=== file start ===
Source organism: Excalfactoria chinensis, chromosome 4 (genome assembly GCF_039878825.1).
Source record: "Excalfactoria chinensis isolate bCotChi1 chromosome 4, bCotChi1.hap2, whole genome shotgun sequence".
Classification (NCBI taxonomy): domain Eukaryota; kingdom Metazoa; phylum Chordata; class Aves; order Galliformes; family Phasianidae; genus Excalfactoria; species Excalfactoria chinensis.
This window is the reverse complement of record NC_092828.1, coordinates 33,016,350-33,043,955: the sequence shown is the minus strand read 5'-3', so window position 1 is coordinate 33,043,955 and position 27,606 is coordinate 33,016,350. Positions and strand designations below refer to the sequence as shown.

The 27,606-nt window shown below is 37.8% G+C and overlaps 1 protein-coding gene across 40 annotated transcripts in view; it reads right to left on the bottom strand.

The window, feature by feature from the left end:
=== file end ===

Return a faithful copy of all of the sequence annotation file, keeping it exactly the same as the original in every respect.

Source organism: Excalfactoria chinensis, chromosome 4 (genome assembly GCF_039878825.1).
Source record: "Excalfactoria chinensis isolate bCotChi1 chromosome 4, bCotChi1.hap2, whole genome shotgun sequence".
Classification (NCBI taxonomy): domain Eukaryota; kingdom Metazoa; phylum Chordata; class Aves; order Galliformes; family Phasianidae; genus Excalfactoria; species Excalfactoria chinensis.
This window is the reverse complement of record NC_092828.1, coordinates 33,016,350-33,043,955: the sequence shown is the minus strand read 5'-3', so window position 1 is coordinate 33,043,955 and position 27,606 is coordinate 33,016,350. Positions and strand designations below refer to the sequence as shown.

The 27,606-nt window shown below is 37.8% G+C and overlaps 1 protein-coding gene across 40 annotated transcripts in view; it reads right to left on the bottom strand.

The window, feature by feature from the left end: